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Natives & Immingrants


A Court of the People
by Steven Lavoie

They came by the thousands to a land without law or lawyers, judges or police officers. Anticipating chaos, the huge swarms of ’49ers arriving in the Gold Rush towns found instead, a surprising sense of harmony and order.

With saloons as their legislative chambers, miners throughout the gold fields managed to coordinate sophisticated methods of self-government, agreeing to strict codes of conduct that they seldom violated. Complicated codes to regulate mining claims drafted at these sessions remain in force today.

Few firearms found their way to the lode. Most were left behind in San Francisco to lighten the load on the inland journey to the placers. Unlike the shoot-’em-up style of justice portrayed in Hollywood westerns, disputes in the gold camps were handled swiftly and usually peacefully by the miners themselves, without jails or judges.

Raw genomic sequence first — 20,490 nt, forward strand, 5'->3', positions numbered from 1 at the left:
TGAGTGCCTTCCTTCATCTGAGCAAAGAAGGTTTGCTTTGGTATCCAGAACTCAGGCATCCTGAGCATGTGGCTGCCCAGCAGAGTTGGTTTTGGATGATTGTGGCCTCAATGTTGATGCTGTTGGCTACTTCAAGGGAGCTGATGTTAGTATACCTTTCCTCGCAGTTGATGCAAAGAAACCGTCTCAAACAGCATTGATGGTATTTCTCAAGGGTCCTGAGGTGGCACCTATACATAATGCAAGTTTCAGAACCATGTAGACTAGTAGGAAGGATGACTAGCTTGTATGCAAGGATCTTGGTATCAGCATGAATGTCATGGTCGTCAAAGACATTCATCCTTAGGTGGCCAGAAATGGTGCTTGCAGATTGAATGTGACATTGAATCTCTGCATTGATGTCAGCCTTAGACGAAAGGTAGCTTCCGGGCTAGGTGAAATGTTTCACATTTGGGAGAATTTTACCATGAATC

"There were no lawyers to delay—no petty technicalities to obstruct the "course of justice," missionary Israel Lord observed in 1850.

Lord and his fellow men of the cloth, those preachers who ubiquitously roamed the Mother Lode in search of souls to save, would substitute as judiciary in ad hoc people's courts, where residents took turns as counsel, jury and bailiffs.

Punishment was meted out with fines or banishment, rather than with incarceration. Theft was uncommon. "Judgment and sentences and justice are too speedily executed here to make stealing profitable," Lord wrote.

Abundant supplies of whisky helped to aggravate the rowdiness in the camps. "Hardly a night passed without some bloody quarrel," German visitor Friedrich Gerstacker reported in 1849. But these fisticuffs were seldom fatal, and as often for sport as for retribution.

Other journals describe an unexpected harmonious environment of trust and openness among the ’49ers. Lost goods were returned. Large caches of gold would sit unattended at a camp site without disappearing.

"I suppose a common interest, here, answers to the legal restraints which the laws of the states impose on their citizens," Lord wrote.

That interest, of course, was to strike it rich in gold.

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